The producer surplus remains intact, but the consumer surplus is eroded to zero. It is quite unlike normal goods and services where there is a producer surplus and a consumer surplus.
Sunday, 31 July 2016
From the BBC:
Saturday, 30 July 2016
Posted by Lola at 19:46
1. Money is not a thing in itself (like mud or energy or clouds) it is a unit of measurement, like inches measure length, kilograms measure mass and so on.
2. Money is a measurement of indebtedness. If one person has 'money in the bank' that is only possible because somebody else owes the bank money.
3. Gold bugs please note, gold is not 'money' for these purposes, it is an actual valuable thing.
4. Lefties please note, bank notes are an asset, but the flip side is that the government owes the holder that money. Bank notes and government debts are not magically 'debt free'.
5. Banks have very little of their own money, and they don't even have to take deposits to make loans. The loans create the deposits.
- step 1, bank gives one person a cheque (or whatever its electronic equivalent is) to buy a house
- step 2, that persons buys house and gives cheque to the seller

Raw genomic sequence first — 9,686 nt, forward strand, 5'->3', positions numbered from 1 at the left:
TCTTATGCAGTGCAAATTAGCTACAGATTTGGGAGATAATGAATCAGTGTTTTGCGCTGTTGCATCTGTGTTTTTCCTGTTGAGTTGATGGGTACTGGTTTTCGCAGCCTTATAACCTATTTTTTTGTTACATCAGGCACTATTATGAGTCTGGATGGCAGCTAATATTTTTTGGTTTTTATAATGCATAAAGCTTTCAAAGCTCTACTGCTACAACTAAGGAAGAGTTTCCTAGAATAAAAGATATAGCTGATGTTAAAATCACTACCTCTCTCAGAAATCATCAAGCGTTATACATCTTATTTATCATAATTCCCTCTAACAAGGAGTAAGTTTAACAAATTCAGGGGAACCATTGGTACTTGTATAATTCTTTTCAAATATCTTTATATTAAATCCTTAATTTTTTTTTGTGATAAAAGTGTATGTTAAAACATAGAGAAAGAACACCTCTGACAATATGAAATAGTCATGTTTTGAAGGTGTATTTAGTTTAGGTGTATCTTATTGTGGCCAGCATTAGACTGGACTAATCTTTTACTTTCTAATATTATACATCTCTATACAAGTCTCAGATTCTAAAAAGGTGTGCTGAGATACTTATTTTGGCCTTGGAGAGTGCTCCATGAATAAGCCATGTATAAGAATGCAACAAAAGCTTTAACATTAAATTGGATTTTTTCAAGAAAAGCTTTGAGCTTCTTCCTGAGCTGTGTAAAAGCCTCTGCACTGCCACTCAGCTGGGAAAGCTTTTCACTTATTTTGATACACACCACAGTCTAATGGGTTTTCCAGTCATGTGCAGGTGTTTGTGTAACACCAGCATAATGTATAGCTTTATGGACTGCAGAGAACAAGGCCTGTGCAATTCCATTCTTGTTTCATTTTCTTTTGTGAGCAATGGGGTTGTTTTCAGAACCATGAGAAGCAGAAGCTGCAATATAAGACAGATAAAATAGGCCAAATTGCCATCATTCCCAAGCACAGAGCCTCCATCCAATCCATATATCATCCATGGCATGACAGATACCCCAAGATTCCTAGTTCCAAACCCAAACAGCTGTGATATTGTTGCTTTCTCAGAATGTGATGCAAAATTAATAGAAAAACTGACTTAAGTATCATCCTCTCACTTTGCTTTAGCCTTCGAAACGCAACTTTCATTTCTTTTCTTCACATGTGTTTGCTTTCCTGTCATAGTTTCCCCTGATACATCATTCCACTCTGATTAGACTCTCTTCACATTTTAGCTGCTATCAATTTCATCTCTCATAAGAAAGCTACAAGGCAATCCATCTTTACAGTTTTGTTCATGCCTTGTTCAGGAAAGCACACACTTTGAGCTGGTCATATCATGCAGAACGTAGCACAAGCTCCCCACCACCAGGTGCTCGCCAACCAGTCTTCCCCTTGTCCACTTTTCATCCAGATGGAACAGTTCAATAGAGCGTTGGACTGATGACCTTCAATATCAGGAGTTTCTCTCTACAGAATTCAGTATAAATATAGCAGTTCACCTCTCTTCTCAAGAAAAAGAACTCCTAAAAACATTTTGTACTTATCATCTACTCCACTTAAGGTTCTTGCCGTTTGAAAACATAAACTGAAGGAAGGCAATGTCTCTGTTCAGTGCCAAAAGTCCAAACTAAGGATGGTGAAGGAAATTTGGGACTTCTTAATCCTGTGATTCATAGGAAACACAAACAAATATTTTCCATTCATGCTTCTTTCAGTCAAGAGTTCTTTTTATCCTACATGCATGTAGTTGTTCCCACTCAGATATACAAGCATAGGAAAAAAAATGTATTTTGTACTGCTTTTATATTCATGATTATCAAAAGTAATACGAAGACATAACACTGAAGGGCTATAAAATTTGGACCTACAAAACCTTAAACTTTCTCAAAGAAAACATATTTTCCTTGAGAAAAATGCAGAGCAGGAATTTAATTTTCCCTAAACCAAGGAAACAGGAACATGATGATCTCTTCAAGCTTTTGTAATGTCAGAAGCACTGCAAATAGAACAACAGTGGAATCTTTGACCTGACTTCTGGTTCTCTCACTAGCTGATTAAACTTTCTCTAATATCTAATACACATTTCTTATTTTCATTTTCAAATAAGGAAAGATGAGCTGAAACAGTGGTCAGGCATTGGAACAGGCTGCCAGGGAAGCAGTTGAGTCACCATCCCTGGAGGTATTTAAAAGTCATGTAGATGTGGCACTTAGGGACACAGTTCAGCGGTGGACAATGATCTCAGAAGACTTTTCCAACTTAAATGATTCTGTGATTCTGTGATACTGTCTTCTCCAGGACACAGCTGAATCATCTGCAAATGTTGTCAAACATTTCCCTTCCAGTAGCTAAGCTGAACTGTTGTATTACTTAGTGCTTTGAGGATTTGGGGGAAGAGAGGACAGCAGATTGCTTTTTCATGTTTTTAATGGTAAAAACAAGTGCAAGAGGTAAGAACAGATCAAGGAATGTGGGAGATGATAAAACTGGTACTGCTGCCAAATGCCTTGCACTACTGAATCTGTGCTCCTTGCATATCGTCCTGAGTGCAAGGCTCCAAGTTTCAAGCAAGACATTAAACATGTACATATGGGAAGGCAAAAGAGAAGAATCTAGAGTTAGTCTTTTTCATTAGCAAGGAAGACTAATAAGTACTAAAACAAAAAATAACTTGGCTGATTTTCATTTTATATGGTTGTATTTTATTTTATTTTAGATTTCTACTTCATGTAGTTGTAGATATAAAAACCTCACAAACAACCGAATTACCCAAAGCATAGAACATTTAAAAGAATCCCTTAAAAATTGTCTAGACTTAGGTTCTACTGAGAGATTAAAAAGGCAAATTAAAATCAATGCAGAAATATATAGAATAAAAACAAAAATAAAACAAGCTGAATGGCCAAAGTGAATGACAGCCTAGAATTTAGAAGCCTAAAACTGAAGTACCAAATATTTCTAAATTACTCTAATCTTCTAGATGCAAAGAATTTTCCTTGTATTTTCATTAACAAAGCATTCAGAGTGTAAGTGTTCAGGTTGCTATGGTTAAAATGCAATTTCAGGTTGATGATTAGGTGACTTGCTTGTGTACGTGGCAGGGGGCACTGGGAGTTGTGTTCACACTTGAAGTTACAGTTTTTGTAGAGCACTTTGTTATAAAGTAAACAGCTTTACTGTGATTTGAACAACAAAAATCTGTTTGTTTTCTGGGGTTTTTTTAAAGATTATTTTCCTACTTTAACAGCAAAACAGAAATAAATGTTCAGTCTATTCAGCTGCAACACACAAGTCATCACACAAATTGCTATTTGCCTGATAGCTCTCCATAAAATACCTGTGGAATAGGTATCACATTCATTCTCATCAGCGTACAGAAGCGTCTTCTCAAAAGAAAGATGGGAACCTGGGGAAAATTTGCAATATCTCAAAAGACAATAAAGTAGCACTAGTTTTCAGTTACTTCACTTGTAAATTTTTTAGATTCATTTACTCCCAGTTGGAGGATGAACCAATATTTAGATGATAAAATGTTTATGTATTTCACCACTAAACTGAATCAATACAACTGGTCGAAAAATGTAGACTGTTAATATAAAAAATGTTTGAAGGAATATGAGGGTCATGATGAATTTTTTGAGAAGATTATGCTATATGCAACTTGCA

- step 3, seller deposits cheque back with bank.
At end of the day, the banks' loans and deposits have increased by the same amount.
6. So really, banks are just glorified debt collectors, they collect the monthly mortgage payments from all the borrowers and make them available to the depositors. Banks just record a pre-existing state of affairs.
7. It is important to note that total bank lending is limited only by people's willingness to borrow. That is what creates the indebtedness of which money is merely a measure. The banks do not create the indebtedness, they just measure it and make a record of it. To say that banks 'create money' is only true in bookkeeping terms, but they have no more created it than Ole Romer decided what the speed of light is or created it.
8. Consider this simple example, a UK bank sets up a branch in Darkest Africa, how much money can it create? None because nobody has any income to repay anything and there is nothing worth buying.